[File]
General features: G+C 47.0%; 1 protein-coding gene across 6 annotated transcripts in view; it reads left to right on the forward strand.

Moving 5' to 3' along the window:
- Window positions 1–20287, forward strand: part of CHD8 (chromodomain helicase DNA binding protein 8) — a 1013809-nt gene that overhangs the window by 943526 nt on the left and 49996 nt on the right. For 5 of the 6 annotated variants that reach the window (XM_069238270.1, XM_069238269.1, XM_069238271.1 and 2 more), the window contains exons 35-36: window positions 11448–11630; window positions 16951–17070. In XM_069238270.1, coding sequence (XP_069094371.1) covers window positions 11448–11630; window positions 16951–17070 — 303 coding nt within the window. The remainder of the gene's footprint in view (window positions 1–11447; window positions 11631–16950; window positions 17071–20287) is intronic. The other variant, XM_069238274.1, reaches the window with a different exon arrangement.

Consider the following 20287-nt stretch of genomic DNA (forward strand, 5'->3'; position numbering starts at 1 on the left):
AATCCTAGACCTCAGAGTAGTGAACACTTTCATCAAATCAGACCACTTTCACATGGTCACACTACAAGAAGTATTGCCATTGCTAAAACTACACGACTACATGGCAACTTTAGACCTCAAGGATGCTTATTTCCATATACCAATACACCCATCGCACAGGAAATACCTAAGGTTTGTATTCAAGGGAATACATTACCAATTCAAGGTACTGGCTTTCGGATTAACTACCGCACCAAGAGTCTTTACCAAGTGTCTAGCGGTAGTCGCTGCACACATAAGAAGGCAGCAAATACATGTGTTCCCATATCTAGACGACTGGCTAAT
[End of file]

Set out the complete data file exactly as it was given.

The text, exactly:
General features: G+C 47.0%; 1 protein-coding gene across 6 annotated transcripts in view; it reads left to right on the forward strand.

Moving 5' to 3' along the window:
- Window positions 1–20287, forward strand: part of CHD8 (chromodomain helicase DNA binding protein 8) — a 1013809-nt gene that overhangs the window by 943526 nt on the left and 49996 nt on the right. For 5 of the 6 annotated variants that reach the window (XM_069238270.1, XM_069238269.1, XM_069238271.1 and 2 more), the window contains exons 35-36: window positions 11448–11630; window positions 16951–17070. In XM_069238270.1, coding sequence (XP_069094371.1) covers window positions 11448–11630; window positions 16951–17070 — 303 coding nt within the window. The remainder of the gene's footprint in view (window positions 1–11447; window positions 11631–16950; window positions 17071–20287) is intronic. The other variant, XM_069238274.1, reaches the window with a different exon arrangement.

Consider the following 20287-nt stretch of genomic DNA (forward strand, 5'->3'; position numbering starts at 1 on the left):
AATCCTAGACCTCAGAGTAGTGAACACTTTCATCAAATCAGACCACTTTCACATGGTCACACTACAAGAAGTATTGCCATTGCTAAAACTACACGACTACATGGCAACTTTAGACCTCAAGGATGCTTATTTCCATATACCAATACACCCATCGCACAGGAAATACCTAAGGTTTGTATTCAAGGGAATACATTACCAATTCAAGGTACTGGCTTTCGGATTAACTACCGCACCAAGAGTCTTTACCAAGTGTCTAGCGGTAGTCGCTGCACACATAAGAAGGCAGCAAATACATGTGTTCCCATATCTAGACGACTGGCTAAT